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Who’s accountable for the FCAT tests?

Parent Comment: Folks it is time to opt out of the test. The lawmakers can not require your children to take tests. You CAN opt them out. Demand change.

Parent Comment: Yep, and the last month has been nothing but testing, testing, testing as there are not enough computers in the schools so schedules are completely disrupted for up to a month. The end of course tests are hardly at the END OF THE COURSE. The USA Test Prep website the high school students were directed to go to for practice on the biology EOC crashed continually and my daughter found three questions that scored the correct answer wrong. Those were printed and sent to school where they were verified as incorrect. I am sorry folks, but there is no need for the STATE to require an end of course test in every subject . If students are covering the material in school, and taking tests every chapter what more do we need to know? We are told we can't afford small classes, we are told we can't have block or flex scheduling, we are told we have to cut electives, and we are told EVERYBODY has to take science and math courses they may not want, need or be able to handle but we can pay Pearson gobs of money to lobby our legislature and take our public school money and test our students to death. Show me a private school who evaluates their students or teachers this way....they don't. Start standing up to school boards and politicians who do not have our kids best interest in mind when they legislate a diet of test prep and testing. Opt out of high stakes testing. Take away their data stream and revenue. Public schools answer to parents not to testing companies.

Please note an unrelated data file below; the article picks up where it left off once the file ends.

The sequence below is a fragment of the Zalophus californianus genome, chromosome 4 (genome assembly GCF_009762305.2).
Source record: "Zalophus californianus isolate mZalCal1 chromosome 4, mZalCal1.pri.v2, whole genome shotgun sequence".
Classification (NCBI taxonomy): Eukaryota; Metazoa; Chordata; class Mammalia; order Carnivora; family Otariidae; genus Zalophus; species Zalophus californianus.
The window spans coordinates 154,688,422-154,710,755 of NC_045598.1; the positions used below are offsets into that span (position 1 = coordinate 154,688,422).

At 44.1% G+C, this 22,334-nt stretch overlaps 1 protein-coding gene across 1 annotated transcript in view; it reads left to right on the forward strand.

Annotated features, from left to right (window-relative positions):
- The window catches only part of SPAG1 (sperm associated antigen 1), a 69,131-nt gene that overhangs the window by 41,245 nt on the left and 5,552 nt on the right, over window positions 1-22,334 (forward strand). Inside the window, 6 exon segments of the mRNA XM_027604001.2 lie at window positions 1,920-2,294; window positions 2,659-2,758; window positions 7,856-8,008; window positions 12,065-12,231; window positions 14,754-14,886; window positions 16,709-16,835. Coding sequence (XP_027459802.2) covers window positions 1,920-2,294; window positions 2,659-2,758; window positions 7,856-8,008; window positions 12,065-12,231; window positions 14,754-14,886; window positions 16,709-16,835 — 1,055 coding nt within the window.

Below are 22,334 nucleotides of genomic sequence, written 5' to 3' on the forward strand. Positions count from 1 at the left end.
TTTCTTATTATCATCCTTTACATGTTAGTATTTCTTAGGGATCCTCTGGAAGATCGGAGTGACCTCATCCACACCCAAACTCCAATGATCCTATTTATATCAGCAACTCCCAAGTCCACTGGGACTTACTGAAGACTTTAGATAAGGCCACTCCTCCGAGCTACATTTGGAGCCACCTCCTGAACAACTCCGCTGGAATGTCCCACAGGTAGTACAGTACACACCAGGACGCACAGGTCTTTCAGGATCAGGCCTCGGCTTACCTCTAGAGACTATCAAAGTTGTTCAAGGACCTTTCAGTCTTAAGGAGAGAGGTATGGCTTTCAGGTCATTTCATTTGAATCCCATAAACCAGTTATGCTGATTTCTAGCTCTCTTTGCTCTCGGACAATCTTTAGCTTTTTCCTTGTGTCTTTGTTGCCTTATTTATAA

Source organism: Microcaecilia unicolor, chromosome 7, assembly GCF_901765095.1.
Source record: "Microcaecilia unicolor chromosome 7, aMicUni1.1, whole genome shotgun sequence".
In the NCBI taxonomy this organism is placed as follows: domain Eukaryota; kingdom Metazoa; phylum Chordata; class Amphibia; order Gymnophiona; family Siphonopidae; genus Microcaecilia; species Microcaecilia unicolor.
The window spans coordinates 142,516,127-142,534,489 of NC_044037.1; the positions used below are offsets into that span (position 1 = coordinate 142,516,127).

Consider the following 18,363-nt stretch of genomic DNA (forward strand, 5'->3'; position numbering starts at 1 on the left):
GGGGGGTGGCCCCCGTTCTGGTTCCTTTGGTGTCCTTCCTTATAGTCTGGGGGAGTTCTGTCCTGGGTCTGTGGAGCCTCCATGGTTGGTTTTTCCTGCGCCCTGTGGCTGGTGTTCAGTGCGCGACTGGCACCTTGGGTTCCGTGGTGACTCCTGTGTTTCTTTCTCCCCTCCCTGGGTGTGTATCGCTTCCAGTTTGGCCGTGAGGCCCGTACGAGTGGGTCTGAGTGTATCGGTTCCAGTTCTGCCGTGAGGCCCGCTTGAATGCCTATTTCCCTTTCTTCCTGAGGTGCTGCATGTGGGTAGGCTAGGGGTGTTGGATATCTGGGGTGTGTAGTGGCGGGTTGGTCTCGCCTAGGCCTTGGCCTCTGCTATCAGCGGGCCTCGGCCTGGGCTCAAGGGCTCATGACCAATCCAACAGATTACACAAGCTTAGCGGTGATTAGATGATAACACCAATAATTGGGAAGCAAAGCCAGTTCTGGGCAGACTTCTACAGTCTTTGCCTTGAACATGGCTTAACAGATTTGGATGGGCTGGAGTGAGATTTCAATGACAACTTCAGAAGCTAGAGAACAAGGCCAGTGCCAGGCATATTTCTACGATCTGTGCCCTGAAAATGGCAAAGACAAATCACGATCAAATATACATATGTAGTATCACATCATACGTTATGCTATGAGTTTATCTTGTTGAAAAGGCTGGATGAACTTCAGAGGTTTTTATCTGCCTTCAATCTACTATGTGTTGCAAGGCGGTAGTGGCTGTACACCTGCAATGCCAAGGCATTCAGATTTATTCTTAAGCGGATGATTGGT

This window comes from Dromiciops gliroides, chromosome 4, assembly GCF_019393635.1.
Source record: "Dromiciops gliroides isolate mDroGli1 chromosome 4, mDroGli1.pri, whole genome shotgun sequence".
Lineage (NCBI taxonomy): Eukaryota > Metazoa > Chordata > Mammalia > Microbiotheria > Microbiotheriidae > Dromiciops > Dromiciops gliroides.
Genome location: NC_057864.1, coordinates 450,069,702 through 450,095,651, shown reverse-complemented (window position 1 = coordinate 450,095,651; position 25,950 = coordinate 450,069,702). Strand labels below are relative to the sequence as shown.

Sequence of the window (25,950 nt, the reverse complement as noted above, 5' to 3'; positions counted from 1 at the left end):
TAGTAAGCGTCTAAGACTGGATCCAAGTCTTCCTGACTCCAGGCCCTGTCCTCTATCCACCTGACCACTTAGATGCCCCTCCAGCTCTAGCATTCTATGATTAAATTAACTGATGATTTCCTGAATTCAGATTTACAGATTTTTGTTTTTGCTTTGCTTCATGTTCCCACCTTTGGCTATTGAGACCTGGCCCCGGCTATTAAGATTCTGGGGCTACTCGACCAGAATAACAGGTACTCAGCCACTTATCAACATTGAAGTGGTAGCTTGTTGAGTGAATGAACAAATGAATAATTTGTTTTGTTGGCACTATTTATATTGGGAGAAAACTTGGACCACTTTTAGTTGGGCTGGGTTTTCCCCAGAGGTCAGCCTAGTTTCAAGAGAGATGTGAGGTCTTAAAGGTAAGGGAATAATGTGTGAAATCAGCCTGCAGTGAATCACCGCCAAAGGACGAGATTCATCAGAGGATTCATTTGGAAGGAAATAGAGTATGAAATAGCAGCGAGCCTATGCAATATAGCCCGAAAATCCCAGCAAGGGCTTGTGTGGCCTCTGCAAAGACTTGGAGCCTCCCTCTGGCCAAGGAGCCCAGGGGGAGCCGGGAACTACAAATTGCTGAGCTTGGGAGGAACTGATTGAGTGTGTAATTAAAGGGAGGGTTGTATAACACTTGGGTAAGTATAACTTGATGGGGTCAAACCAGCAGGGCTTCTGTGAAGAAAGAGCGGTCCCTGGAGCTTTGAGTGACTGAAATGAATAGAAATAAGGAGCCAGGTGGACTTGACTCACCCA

By Jennifer Smith

Who is Pearson accountable to?

The state of Florida is paying the testing company NCS Pearson $250 million to administer and score the FCAT through the end of 2013. That amount could buy a lot. But in the case of Pearson contracts, Florida seems to be getting ripped off.